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Training can be a powerful instrument to foster change. It is probably the single most common developmental intervention in the world of agriculture. But as COSA’s Carlos de los Rios* and Daniele Giovannucci** argue, evidence is mounting that all too often it doesn’t meet its objectives

 That training programmes don’t meet their objectives might seem surprising to many in the coffee and cocoa sectors, but just as surprising is the fact that even organizations with international reputations are not immune from delivering or funding ineffective training.

So, if training is not as effective as we thought, then why do so many programmes keep financing it and how can we improve it?

COSA used data and observations to review the effect of trainings conducted by an array of well-known international and national organizations in coffee regions of Ethiopia, Guatemala, Kenya, Mexico, Nicaragua, and Peru, and found some approaches that tend to work but others that are less likely to be effective. What makes the difference?


Why things go wrong

We rely on training, in part, because in many areas of human endeavour, a lot of training really does work. In basic industrial settings, for example, most workers respond well to day or more of training to begin operating in a factory assembly line. So, it seems a logical leap to apply that to other endeavours. But farming is very different: cultural factors have a large influence; farmers are more heterogeneous than we often assume; their personal calculation of costs and benefits can be complex considering age, weather, family condition, and price trends; and it takes months or years to see results.

Such factors offer insights for how to do better, but they also begin to reveal the flaws in the rationale of much of what is offered as training.

When farmers are asked their opinion of a training programme, they tend to report positively. Indeed, there is a lot of good training available. The fundamental problem is that is all too often the training that is given is not what a farmer actually needs, or it is not provided in a way they can readily adopt it.

We often fail to understand what motivates a farmer’s calculus. We might assume, for example, that he or she values greater income or productivity above all other things. By listening we often learn that many other factors affect decisions. Thus, a farmer might conceptually understand from his or her training that a certain way to prune or a better fertilizer can potentially improve her yields by, say, 20 per cent but he or she may instead determine that investing in a child’s schooling or using the time to earn immediate cash for labour on a neighbouring farm could be a better and more secure choice.

There are also cultural considerations, such as farmers having cultivated the crops they grow in a particular way for many years. While working with the government of Yemen, we discovered in one region a common practice of killing earthworms (strangely called ‘soil dragons’) that never responded to training because farmers did not trust educated trainers telling them they play an invaluable role in healthy soil.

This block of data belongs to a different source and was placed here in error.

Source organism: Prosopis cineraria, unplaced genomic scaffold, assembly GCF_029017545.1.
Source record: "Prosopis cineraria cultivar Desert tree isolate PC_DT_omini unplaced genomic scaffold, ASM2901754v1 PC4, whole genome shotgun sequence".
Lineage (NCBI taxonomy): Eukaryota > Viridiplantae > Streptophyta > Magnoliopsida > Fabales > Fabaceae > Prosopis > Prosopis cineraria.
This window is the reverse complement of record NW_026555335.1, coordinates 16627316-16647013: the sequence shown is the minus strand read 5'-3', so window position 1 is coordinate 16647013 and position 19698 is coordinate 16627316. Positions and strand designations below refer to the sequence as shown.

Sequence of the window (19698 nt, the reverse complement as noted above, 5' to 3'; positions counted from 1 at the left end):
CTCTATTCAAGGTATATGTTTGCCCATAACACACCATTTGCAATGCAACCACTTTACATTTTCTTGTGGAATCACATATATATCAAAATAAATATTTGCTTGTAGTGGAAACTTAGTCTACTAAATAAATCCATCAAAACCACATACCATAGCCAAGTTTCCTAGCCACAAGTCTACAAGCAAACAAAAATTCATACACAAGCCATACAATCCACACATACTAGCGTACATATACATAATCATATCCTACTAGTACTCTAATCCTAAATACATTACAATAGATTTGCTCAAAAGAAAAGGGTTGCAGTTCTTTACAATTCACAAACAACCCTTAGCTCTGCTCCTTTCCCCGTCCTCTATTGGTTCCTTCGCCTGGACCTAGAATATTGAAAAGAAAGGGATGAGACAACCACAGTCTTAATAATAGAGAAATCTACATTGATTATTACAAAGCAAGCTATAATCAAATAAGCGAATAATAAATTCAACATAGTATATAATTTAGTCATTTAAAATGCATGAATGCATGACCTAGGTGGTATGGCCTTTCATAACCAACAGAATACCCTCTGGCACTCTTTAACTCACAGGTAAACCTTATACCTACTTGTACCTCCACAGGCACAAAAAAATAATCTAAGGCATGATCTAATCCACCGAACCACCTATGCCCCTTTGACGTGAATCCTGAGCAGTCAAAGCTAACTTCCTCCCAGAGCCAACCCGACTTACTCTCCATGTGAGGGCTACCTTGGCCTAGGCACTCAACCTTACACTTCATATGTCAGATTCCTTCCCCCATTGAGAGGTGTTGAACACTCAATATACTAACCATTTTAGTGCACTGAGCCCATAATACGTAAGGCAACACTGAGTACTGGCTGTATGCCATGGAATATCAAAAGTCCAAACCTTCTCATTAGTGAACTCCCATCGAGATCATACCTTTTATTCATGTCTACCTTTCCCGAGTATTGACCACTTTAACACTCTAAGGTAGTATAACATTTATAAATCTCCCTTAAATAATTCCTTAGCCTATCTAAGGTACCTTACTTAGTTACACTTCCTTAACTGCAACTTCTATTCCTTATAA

Hence, even an apparently logical training may not get adopted. And that is a critical point: only adoption matters. Counting how many farmers participate in training is useless without measuring adoption.

If results matter, then outcomes such as higher yield, lower harvest costs, and healthier trees or even impacts such as improved income also need to be looked at to determine the return on investment or return on the training investment.


Lessons for improvement

Successful training requires taking into account the local context and listening to farmers’ actual needs. These are critical elements and require the time to build a relationship of real trust, especially at the early stages.

When Mexico’s Agriculture Ministry wanted to resuscitate its moribund coffee sector, Director Santiago Arguello detailed how they first invested in adequate time visiting key regions, to listen and gain trust.

Doing so paid off with unprecedented success. The programme was designed in a way that resulted in an extraordinary level of adoption of novel seed-seedling and technology packages.

Of course, a lot of people will take free seeds and some training but adoption was not measured merely by that. Adoption was measured by how many of the living, ‘climate-smart’ plants were found on the farms.

Satisfaction levels with the programmes, measured independently, were exceptional. The ability to measure results quickly in the field opened the option for field technicians to better target farmers and groups with specific attention, to use their limited resources better. The remarkable results attest that it could serve as a guide for public programmes to aspire to in any country.

However, trust alone can be a pitfall. Even in ‘train-the-trainers’ cases where noted international experts taught local trainers to deliver training to farmers they knew, the results were not positive.■ C&CI

This extract is from an article that first appeared in the January ’19 issue of C&CI, click on subscribe now if you wish to read the article in full and other informative articles in the January and future issues of C&CI.

*Carlos de los Rios is an economist working for COSA and has more than a decade of experience working in one of the oldest and most respected research centres in Peru

**Daniele Giovannucci is President and co-founder of COSA

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